The potters, involved in the clay craft of Himachal Pradesh, are known as 'kumhars' by the local people. The artisans are adept at creating clay items like pots, toys, money banks, pitchers, bowls, platters, cups, and lamps, flower vases of different shapes and sizes that are praised among the local people. These items are decorated with white patterns drawn with Golu clay. Apart from these, there are some items which are hugely used for storage purpose. The clay wares of Himachal Pradesh are found in its various forms like gidya, patri and narele etc. The figurines of Hindu gods and goddesses are made and painted in the most beautiful shades along with many accessories. These idols of various gods and goddesses are worshipped in various festivals of Himachal Pradesh.
The centre of clay craft of Himachal Pradesh is located in Kangra where the potters make clay items using black and dark red colours. The products made are mainly for domestic use and one of the famous items of this region is the container which is used for setting curds.
The beauty of mud architecture is visible everywhere in Himachal Pradesh, with vertical and horizontal planes merging together organically. Mud stairs and cupboards grow out of floors and walls inside, and outside continue to flow into courtyards. The clay crafts of the state reflect the contours and colours of the surrounding landscape and a result a complete visual harmony is achieved. Hand-cut grey slate tiles cover the roofs, also acting as drying surfaces for the buffalo dung cakes which can be seen in neat lines and rows everywhere, implanted with the finger marks of the woman who patted them into shape.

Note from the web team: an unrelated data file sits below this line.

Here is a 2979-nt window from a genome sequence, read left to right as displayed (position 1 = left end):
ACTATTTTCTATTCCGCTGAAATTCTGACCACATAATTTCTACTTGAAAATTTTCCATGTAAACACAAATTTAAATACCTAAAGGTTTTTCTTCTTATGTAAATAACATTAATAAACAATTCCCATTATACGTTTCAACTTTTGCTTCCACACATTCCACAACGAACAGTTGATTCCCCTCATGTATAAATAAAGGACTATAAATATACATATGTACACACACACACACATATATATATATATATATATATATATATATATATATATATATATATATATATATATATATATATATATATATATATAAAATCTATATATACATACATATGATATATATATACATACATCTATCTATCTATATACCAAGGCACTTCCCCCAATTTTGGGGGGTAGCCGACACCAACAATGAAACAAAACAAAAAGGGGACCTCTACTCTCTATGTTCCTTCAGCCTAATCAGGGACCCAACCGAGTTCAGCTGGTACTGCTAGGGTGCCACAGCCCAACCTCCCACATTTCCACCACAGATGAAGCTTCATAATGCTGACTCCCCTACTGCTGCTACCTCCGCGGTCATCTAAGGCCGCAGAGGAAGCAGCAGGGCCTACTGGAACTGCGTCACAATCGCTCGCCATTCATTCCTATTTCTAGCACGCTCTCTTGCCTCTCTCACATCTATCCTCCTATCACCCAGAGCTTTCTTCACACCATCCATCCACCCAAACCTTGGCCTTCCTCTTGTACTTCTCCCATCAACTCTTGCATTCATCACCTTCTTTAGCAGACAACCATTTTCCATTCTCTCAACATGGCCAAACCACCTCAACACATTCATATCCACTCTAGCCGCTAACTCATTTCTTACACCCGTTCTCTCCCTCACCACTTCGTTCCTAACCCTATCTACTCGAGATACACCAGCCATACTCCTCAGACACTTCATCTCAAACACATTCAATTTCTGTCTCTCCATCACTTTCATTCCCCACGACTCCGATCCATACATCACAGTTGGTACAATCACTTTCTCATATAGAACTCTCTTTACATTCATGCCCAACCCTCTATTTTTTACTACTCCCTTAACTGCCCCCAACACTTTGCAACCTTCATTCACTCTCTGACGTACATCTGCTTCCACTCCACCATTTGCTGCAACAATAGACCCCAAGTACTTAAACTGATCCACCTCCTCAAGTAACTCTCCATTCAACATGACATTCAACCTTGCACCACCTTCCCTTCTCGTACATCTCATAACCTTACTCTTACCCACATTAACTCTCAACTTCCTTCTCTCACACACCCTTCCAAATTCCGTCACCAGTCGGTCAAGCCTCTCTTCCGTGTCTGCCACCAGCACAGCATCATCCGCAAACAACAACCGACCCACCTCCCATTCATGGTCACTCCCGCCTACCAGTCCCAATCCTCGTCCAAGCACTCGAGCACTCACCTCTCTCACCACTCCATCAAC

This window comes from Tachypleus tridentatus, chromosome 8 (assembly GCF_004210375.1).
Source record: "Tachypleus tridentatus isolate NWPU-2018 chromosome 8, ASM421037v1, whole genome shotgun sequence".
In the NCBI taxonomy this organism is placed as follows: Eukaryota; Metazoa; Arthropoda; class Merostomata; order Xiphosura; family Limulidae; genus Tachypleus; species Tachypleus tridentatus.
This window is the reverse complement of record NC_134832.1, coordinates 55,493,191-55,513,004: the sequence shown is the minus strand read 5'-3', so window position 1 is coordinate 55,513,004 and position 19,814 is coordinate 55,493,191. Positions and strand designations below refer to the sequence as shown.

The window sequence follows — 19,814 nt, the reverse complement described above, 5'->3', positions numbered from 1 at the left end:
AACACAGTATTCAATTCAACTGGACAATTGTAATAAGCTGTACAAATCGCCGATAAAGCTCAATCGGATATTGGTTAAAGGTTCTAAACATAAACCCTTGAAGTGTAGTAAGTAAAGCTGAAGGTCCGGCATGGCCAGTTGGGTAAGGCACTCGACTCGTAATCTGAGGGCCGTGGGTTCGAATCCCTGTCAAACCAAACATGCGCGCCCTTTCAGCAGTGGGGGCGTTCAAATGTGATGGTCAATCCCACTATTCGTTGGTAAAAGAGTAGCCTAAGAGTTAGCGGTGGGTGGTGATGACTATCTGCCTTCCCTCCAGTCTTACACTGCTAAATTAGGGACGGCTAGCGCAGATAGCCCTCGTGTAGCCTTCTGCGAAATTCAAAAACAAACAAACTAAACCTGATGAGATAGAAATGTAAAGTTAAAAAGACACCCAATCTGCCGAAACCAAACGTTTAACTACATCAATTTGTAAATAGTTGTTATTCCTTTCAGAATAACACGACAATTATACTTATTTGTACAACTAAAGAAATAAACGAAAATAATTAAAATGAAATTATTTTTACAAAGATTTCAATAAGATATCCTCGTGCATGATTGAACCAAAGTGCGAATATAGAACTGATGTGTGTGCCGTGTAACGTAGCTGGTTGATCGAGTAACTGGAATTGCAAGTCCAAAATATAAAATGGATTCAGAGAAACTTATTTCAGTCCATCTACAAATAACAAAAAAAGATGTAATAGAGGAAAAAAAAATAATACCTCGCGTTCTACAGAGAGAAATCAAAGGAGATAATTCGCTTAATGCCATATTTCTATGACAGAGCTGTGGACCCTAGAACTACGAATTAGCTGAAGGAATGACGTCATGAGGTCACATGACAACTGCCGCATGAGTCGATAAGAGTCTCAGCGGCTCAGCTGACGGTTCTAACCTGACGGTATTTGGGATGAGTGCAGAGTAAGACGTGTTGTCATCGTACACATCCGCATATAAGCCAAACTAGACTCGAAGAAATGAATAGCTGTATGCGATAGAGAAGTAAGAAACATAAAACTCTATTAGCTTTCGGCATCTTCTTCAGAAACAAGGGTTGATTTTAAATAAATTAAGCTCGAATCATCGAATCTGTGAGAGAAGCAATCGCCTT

The domestic vessels of Himachal Pradesh are exquisitely decorated and are of the finest quality. The potters of the state are greatly talented but in the present age the new generation is moving away from pottery to a number of other lucrative occasions.
Work of pottery in Himachal Pradesh is seasonal and stops in the winter months of mid-November to January and during summer from mid-May to July. The clay that is used for pottery in Himachal Pradesh is both red as well as yellow clay. The clay is collected twice a year.
The various types of pots which are prepared in Himachal Pradesh are Gharra for containing water, Muggi for carrying water to the fields, Gharau for boiling milk - different sizes, Dhunnu for boiling milk, Tudhunu for boiling milk and buttermilk, Muggru to carry milk for sale, Kawradu and Dhialu for yoghurt, Girriya for ghee, Parru small container for general use, Katori for vegetables, Girya for pickles and ghee, Kanatu for water drained from rice then given to the animals Handi for cooking, Kangri charcoal burning heater used in the winter Hooka and Chillum for tobacco smoking Goluk money box Auli ritual pot for marriage, plus other ritual pots for death and birth.
The art of pottery is held in high esteem in the state of Himachal Pradesh. This is very evident from the fact that on the day of Diwali (festival of lights) the wheel of the potter is decorated with a paste made from rice flour. Then a puja is performed with offerings of flowers, incense, rice and sweets.
In Himachal Pradesh still the practice of Jajmani exists. In this system potters are bound to exchange with the landowners vessels for grain. Pots made by the potters are sold in the melas. Potters in this area also work around the religious festivals when there is a demand to replace water and cooking vessels and for ceremonial clay objects. For example, clay oil lamps are bought at Diwali in November; at Holi water pots are replaced, and on Shankranti, just before the wheat harvest in April, large pots are bought by the farmers in order to offer water to their dead ancestors.
Finally it can be concluded saying that following the rustic nature of the state, the clay wares created by the artisans have got the typical nature of Himachal Pradesh.